An increasing number of people are taking steps to protect personal information on social media profiles, according to results of a Pew Research Center study published in February. More than 50 percent of respondents keep their social media profiles completely hidden from the public.
This may be a good thing considering a recent row between Foursquare and a mobile app developer showing the need for clearer explanations on who's doing what with data, and what data is being transmitted by social networking sites.
The controversial app, Girls Around Me has been pulled from the Apple Store amid protests by privacy advocates and the location-based social networking site Foursquare. Critics, however, say the problem isn’t Girls Around Me, but the amount of information social media sites share about its users by default.
Girls Around Me is an app that uses Foursquare’s API to map people nearby, both men and women, and populates their profile with publicly available Facebook data. According to the Web site Cult of Mac, Girls Around Me “allowed users to stalk women in the neighborhood without those women’s knowledge, right down to their most personal details…a dangerous weapon in the hands of stalkers and serial rapists.”
Foursquare responded by blocking the app from using its data on Friday. The app developer, i-Free Innovations, removed it from the Apple Store on Saturday and released a statement saying critics have their intentions all wrong.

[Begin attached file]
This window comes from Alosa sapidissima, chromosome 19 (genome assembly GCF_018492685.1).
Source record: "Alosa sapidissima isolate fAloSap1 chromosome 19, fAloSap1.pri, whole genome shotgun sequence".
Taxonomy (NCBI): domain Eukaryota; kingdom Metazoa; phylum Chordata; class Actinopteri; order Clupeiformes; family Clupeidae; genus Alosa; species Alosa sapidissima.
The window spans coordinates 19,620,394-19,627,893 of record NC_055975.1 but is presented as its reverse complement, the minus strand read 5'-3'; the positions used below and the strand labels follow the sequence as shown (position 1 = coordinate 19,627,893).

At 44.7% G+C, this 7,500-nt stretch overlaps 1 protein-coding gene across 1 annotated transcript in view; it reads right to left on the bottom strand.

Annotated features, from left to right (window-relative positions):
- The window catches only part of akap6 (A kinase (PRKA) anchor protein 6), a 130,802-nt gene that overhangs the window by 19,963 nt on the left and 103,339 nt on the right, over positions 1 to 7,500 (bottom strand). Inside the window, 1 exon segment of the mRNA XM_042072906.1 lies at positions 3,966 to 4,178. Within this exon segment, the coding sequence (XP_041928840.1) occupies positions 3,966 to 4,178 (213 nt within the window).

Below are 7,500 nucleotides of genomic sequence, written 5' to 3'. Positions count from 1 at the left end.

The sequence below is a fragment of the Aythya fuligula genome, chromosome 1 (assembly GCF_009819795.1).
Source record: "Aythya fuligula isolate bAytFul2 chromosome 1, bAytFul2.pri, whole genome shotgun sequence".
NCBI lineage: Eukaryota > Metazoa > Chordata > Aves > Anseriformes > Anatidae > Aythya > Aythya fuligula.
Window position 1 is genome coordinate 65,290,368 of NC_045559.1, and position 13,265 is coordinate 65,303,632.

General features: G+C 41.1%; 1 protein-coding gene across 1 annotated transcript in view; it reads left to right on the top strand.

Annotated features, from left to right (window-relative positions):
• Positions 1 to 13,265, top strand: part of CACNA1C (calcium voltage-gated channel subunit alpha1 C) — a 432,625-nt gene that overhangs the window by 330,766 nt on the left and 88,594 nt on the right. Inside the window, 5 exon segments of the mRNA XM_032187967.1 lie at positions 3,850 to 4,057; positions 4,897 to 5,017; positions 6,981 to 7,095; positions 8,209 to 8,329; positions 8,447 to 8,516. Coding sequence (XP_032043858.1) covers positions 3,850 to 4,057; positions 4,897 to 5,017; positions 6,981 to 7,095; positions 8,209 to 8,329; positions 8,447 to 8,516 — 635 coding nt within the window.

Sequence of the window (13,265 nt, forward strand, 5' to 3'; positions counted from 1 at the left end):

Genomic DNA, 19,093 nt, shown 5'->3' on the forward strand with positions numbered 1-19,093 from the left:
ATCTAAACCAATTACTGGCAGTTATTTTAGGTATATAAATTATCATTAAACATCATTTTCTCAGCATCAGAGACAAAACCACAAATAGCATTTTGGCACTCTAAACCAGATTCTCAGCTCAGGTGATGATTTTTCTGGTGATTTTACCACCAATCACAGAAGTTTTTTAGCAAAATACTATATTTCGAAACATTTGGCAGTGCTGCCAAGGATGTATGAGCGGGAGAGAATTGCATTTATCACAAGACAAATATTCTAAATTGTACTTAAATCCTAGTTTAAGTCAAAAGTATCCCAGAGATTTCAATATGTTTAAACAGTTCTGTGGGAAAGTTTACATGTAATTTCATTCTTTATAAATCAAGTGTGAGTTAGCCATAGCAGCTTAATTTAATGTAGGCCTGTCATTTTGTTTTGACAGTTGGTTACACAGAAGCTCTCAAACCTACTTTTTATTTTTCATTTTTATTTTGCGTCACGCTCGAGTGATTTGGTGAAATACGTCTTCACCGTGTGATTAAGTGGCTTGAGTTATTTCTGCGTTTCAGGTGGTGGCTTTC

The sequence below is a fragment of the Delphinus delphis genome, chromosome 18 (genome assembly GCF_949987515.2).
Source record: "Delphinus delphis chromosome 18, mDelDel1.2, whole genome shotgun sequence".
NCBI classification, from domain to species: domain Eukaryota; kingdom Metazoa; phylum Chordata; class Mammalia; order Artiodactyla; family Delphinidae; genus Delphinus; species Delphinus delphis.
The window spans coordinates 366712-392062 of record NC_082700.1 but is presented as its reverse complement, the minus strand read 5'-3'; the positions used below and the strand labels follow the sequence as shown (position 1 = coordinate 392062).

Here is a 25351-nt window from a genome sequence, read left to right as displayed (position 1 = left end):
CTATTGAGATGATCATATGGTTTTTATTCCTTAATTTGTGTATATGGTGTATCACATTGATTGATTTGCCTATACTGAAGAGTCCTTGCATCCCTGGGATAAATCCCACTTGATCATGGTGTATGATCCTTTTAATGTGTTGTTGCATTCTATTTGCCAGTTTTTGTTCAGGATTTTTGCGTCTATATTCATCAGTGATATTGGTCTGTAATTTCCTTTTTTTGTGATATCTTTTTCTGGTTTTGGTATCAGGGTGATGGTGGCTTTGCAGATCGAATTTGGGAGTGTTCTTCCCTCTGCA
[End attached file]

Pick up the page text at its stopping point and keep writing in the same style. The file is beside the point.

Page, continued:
“The app was designed to make it easier for a user to step out of doors and hang out in the city, find people with common interests and new places to go to,” it said. “It is impossible to search for a particular person in this app, or track his/her location. The app just allows the user to browse the venues nearby, as if you passed by and looked in the window.” The company notes that to use the app a person must be logged into Foursquare themselves.
The app also only uses social networking information that has been made available to by Foursquare users. “Since the apps launch till last Friday nobody ever raised a privacy concern because, again, it is clearly stated that Girls Around Me cannot show the user more data than social network already does,” the company said. i-Free says it has been targeted as a scapegoat to talk about privacy and that the app was removed from the Apple Store because without access to the Foursquare API, users just get an error message when trying to use it.
Some suspect Foursquare’s reason for protesting the app is more about profit than about privacy. Cult of Mac's John Brownlee says the app brings up privacy issues that could lead to users sharing less information online. All of Foursquare’s privacy options are opt-out, so by default, a user is sharing their name, sex, and last location to other apps using its API. And for Foursquare, he says, the less people who share their information publicly, the less its revenue stream.
After contacting Foursquare to clarify its reason for blocking Girls Around Me, Cult of Mac says it really wasn't about privacy at all. The app was blocked “not because it allowed you to track women without their knowledge or consent. It was killed because it allowed you to track women without their knowledge or consent at more than one venue at a time,” Brownlee wrote.
photo by russelljsmith/flickr